I think I told you that I might be busy this week. Well, that is a bit of an understatement. My little car and I had a long drive on Saturday, only arriving at my first lodgings in the early afternoon. The landlady was at the door to meet me with a very welcoming smile. Out she comes to the car, taking a wee nosey into the back seat, and asks: “Do you want to unpack now, or lock up and have a cup of coffee first?”
I had two bags on the back seat of the car, so I said I would bring them in with me and leave the rest for later, safely locked in my boot/trunk. One of the bags on the back seat had been driving me crazy for the past couple of hours of my journey, so much so, that I nearly pulled off the road to devour a fresh loaf of Veda bread, a malted bread sold in Northern Ireland. In another cake box was a still warm experiment (cake)* that I had made that morning. I needed to open the box and allow it to cool properly for an hour.
So, I was welcomed indoors. Before I had reached the kitchen with the goodies, yer wan, the landlady, says to me: “I have a job for you”.
“I HAVE A JOB FOR YOU!” ????
There was I thinking I was on my holidays. I’m telling you, I nearly took my three loves of Veda bread and one hot cake back to the car to find another guest house for the duration. But the other residents pleaded with me to stay. They danced rings round me and told me not to go. So I took pity on them and stayed. Over the very welcome cup of coffee, which came with Danish pastries, I was told about the job in store for me.
On one side of the kitchen was the greatest collection of saucepans/pots lined up in a row. On the opposite side were eight bowls standing like soldiers on parade, lined up from the largest to smallest. It almost looked like a factory production line. The largest bowl was covered and I realised it had a wooden spoon under that cover, my beady eye saw the handle sticking out. I also noted the new box of greaseproof paper, a scissors and a large ball of string and a bottle of Guinness! Now, being the month of June and not yet the longest day of the year, I was a little confused. Had my long drive brought me forward in time as well as miles? It could not be October already – The sun was shining! A mighty army of pots, boiling kettles, bowls and the other paraphernalia could mean one thing: Puddings. Christmas puddings.
Yes! I got it in one. My landlady, I discover, had never actually made Christmas puddings from scratch before in her life. Why would she, since she was the baby in the family and she had a mother & big sister who chopped the peel and grated the breadcrumbs and half their knuckles with it, every winter in order to feed the hoards on the big day, New year’s day and don’t forget the pudding for St Patrick’s day as well. So here was my landlady, read sister, attempting the puddings for the very first time. She had mammy’s no suet pudding recipe, and had it almost ready.,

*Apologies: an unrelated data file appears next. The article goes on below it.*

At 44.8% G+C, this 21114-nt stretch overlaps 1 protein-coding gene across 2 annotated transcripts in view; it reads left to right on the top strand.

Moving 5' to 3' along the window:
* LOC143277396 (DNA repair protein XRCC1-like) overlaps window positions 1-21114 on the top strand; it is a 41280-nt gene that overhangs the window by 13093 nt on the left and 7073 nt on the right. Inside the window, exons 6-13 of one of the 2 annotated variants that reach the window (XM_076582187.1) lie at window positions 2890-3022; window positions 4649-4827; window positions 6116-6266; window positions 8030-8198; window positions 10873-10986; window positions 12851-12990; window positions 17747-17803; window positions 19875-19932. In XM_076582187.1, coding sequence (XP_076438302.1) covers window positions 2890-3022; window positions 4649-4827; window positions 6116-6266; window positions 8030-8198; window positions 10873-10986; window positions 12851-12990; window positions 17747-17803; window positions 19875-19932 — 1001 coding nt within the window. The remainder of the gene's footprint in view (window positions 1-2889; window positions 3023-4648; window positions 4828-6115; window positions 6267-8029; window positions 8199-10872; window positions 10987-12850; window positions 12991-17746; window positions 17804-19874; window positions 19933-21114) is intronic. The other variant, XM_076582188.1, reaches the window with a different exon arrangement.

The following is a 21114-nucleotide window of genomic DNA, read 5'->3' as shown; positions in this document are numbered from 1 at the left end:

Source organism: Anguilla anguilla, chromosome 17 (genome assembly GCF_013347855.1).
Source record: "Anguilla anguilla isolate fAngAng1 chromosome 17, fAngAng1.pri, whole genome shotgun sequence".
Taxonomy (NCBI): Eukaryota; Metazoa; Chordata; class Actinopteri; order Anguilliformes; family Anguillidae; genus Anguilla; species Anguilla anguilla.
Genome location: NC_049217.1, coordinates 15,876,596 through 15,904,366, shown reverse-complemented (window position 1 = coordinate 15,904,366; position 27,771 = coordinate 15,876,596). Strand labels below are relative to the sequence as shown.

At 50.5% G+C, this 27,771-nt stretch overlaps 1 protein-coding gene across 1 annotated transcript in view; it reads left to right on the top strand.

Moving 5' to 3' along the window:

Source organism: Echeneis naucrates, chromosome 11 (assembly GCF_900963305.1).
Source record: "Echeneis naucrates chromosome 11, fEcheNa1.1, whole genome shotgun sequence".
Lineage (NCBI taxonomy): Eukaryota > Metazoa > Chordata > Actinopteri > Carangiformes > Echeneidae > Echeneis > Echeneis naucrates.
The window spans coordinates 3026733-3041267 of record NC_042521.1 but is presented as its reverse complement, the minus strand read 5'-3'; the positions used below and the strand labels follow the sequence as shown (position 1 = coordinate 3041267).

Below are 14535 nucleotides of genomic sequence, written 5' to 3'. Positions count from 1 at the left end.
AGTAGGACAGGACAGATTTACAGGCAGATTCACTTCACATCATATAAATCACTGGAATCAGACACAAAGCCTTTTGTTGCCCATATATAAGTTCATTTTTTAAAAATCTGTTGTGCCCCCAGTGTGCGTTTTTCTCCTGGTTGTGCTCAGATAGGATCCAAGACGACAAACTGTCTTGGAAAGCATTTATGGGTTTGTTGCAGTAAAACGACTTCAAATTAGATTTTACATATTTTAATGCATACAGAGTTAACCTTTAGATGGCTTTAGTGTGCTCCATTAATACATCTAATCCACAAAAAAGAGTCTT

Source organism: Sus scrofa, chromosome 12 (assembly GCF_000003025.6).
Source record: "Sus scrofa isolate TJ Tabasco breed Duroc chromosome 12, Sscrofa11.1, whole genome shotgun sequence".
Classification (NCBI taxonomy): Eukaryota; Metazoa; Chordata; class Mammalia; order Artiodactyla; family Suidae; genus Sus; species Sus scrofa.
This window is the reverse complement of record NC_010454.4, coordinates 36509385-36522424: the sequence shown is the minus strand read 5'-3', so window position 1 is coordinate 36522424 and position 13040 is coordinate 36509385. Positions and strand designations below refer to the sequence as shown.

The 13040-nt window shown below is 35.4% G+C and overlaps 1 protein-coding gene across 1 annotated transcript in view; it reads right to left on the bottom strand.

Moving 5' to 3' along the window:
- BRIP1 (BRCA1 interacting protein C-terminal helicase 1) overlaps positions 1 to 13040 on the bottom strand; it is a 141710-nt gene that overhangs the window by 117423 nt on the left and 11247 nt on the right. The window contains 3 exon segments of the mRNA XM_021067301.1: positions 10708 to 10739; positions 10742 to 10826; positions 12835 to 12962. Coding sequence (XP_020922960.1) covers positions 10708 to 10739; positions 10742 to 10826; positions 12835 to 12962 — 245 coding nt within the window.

“The whiskey is in.” says she, “But I was not sure about the Guinness, I have no idea what consistency the mixture should be.”
I gave the mix a stir and said: A pudding mixture should be much softer than a cake, so pour in about a third of that bottle of Guinness and we will see how it feels. Remember, any remaining stout is for the cook! She poured and I mixed, I let her have a go so she would get the feel of it. We added a little more, not as much as last time and it was right for our quantities. Eileen was using double the ingredients of mine in the link above.
We filled the seven greased bowls (she worked, I supervised) leaving space for expansion. I showed her how to prepare the greaseproof covers with pleats in, and how to tie them well before adding a handle. Fair dues to the sister, making puddings on a warm sunny day was not so daft after all. The windows and doors were all open and the extractor fan did the rest. It was possible to put them on to boil, set a timer and go off to enjoy the garden. By dinnertime, four of the pots were ready to come off.
The baby one, read tester, was ready to eat for dessert – part of mammy’s tradition.
The other three would be cooked early the next morning. And all would be given another boiling closer to the day they were needed.
* The cake experiment was a variation on my Lemon drizzle cake. You can find that recipe under cakes in the Recipe page up in the Header Bar. This time, I made the mix as normal and when putting it into the baking tin, I dotted small spoonfuls of lemon curd randomly between the cake mixture.